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Monday, October 10, 2011

Irritable Mom Syndrome, Pt. 2

As I mentioned in my last post, I definitely have a case of Irritable Mom Syndrome. I want to change that. I want my children to have a happy childhood, not because it was perfect, but because Mom was happy.

In order to change, though, I need to know what causes my irritableness. I cannot just wake up one day and decide I'm going to be happy. I've tried that. Wasn't so successful. I'm going to need to change my thinking in other areas first.

"Do not conform any longer to the pattern of this world, but be transformed by the renewing of your mind. Then you will be able to test and approve what God's will is--his good, pleasing and perfect will" (Romans 12:2).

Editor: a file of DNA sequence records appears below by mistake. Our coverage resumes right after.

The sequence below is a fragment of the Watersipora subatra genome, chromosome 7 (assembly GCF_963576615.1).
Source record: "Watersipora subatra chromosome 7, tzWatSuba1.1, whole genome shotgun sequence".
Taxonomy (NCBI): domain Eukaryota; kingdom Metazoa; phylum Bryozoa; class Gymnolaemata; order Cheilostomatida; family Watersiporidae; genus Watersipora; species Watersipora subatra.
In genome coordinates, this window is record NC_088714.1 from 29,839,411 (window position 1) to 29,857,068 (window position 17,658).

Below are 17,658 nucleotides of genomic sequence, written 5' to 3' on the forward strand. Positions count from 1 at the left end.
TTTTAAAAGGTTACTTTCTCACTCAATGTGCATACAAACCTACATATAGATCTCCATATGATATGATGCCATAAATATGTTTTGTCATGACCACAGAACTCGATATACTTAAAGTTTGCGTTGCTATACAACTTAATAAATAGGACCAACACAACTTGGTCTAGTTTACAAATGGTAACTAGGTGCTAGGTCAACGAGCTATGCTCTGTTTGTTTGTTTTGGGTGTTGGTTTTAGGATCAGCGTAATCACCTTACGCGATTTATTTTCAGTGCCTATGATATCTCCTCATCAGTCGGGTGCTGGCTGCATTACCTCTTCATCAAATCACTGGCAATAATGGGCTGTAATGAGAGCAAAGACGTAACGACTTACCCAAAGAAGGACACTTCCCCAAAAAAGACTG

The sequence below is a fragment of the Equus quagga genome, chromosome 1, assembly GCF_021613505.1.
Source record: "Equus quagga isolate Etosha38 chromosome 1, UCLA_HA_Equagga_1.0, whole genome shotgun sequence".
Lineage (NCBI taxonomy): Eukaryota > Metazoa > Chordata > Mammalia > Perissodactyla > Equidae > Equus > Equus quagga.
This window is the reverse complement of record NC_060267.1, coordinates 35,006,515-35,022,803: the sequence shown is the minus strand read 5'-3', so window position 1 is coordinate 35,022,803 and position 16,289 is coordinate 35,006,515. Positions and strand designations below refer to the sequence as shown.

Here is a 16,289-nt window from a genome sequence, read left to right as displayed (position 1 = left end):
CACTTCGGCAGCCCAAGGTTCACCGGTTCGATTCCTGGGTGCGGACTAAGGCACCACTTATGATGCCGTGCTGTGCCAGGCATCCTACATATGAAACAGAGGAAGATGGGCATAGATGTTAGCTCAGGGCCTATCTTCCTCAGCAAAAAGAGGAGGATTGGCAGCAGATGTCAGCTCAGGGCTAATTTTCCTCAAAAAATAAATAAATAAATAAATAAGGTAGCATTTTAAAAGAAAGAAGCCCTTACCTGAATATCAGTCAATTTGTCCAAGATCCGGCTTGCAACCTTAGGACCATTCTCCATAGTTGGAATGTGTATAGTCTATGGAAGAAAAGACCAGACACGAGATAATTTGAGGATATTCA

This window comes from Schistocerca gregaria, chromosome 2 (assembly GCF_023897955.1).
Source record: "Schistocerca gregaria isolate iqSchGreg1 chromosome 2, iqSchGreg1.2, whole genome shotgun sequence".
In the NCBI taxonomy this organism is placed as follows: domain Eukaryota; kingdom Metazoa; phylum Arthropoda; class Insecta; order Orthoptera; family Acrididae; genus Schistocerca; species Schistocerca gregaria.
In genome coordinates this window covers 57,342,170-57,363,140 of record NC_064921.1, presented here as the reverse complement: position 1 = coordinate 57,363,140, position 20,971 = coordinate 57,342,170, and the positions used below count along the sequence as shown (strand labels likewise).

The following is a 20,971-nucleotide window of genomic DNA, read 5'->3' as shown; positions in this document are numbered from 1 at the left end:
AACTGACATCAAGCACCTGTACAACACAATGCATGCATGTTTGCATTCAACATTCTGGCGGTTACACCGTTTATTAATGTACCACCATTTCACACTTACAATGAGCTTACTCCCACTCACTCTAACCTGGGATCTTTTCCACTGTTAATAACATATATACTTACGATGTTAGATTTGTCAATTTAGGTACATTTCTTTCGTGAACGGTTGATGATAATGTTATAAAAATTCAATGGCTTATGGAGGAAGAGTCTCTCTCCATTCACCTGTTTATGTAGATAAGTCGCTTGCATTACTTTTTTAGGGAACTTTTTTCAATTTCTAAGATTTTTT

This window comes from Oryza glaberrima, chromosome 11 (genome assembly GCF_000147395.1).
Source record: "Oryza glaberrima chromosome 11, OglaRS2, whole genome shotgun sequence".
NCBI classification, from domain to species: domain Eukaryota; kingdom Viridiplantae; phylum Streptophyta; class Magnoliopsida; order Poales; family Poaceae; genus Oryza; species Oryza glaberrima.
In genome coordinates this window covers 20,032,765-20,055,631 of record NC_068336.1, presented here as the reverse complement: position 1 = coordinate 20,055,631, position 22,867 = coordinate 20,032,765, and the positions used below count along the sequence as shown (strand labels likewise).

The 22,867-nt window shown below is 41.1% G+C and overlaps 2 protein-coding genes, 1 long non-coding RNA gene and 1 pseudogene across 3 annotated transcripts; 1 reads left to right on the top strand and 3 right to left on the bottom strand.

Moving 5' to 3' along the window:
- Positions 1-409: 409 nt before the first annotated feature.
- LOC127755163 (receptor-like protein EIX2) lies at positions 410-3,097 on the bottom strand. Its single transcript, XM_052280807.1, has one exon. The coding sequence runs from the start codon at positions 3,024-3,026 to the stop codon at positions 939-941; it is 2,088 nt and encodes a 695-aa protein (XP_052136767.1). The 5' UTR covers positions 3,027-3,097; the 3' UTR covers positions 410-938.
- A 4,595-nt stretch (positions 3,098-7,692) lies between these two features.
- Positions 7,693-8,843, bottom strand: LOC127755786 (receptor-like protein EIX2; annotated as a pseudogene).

Below is a list of thinking processes and attitudes that I need to re-think and reprogram in my mind, in order to overcome this illness of irritableness. (Which, in reality, is sin.)

I and my plans are more important
Rash actions
Rejecting God's grace
Irrational expectations
Time vs. priority
Attitude of pride
Believing less about myself than God does
Living outside of the moment
Expecting adult behavior

I find that I have the same problem Danielle, who commented on part one, addressed. When I put my plans (housework, business work, etc.) at a higher priority than my children's hearts, I end up getting extremely annoyed at them for continually throwing wrenches into my plans. Love is not selfish. It gives freely.

When I discipline or address issues rashly, without a plan and without consistency, I only cause my children to feel like I do not care about them as much as I care about making sure their behavior is not annoying me. This makes them resistant to me, and in turn, makes me more irritable at the obvious lack of attitude change in them. Love takes the time to nuture the heart while directing the will.